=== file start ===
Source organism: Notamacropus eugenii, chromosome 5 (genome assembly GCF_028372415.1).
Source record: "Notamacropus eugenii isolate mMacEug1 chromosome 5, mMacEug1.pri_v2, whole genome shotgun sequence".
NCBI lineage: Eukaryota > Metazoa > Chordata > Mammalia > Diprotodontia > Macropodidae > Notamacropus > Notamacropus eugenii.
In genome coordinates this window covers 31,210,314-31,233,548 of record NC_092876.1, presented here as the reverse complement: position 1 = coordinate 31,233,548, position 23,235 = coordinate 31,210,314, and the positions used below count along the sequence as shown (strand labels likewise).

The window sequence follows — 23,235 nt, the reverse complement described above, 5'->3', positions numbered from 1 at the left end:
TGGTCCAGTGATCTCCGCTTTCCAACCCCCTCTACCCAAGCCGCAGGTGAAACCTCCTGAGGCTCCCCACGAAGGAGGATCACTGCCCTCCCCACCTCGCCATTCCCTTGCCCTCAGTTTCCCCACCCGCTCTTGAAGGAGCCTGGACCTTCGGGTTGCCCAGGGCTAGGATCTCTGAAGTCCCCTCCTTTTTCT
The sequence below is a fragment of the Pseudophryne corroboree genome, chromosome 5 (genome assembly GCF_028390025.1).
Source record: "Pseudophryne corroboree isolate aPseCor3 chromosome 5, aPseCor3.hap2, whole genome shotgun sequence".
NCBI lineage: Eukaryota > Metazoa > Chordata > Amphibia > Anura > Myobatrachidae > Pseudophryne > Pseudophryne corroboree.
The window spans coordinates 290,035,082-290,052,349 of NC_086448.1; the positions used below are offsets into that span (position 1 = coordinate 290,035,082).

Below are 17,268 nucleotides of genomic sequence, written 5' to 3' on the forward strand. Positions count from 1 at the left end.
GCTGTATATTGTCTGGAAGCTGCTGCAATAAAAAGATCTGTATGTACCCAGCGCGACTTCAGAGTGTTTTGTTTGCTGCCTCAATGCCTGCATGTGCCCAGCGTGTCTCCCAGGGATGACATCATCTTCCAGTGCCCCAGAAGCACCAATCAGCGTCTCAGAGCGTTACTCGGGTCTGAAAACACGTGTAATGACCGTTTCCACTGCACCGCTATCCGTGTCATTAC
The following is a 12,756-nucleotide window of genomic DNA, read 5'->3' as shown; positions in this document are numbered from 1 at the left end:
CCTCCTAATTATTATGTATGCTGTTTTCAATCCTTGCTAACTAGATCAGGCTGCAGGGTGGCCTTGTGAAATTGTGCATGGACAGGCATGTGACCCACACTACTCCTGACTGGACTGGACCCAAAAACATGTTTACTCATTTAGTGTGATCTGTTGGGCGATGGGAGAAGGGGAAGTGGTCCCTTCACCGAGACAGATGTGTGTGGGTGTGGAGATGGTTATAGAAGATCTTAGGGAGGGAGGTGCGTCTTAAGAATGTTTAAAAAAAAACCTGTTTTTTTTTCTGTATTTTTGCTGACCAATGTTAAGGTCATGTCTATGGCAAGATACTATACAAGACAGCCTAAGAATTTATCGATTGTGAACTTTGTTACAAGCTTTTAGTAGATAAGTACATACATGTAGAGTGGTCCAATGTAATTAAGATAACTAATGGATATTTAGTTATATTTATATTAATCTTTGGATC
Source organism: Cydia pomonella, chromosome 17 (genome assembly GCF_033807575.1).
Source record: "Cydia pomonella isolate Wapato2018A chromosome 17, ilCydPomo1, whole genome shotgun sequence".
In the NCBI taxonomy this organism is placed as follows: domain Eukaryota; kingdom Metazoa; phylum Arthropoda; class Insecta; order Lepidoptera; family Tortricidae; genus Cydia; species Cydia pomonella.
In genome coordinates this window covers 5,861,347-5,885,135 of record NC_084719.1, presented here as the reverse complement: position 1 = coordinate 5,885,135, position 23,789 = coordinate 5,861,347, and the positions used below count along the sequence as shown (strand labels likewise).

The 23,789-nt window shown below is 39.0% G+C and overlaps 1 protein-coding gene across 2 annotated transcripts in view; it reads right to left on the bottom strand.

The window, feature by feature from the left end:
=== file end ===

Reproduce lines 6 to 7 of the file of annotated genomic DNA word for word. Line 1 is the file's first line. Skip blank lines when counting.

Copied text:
TGGTCCAGTGATCTCCGCTTTCCAACCCCCTCTACCCAAGCCGCAGGTGAAACCTCCTGAGGCTCCCCACGAAGGAGGATCACTGCCCTCCCCACCTCGCCATTCCCTTGCCCTCAGTTTCCCCACCCGCTCTTGAAGGAGCCTGGACCTTCGGGTTGCCCAGGGCTAGGATCTCTGAAGTCCCCTCCTTTTTCT
The sequence below is a fragment of the Pseudophryne corroboree genome, chromosome 5 (genome assembly GCF_028390025.1).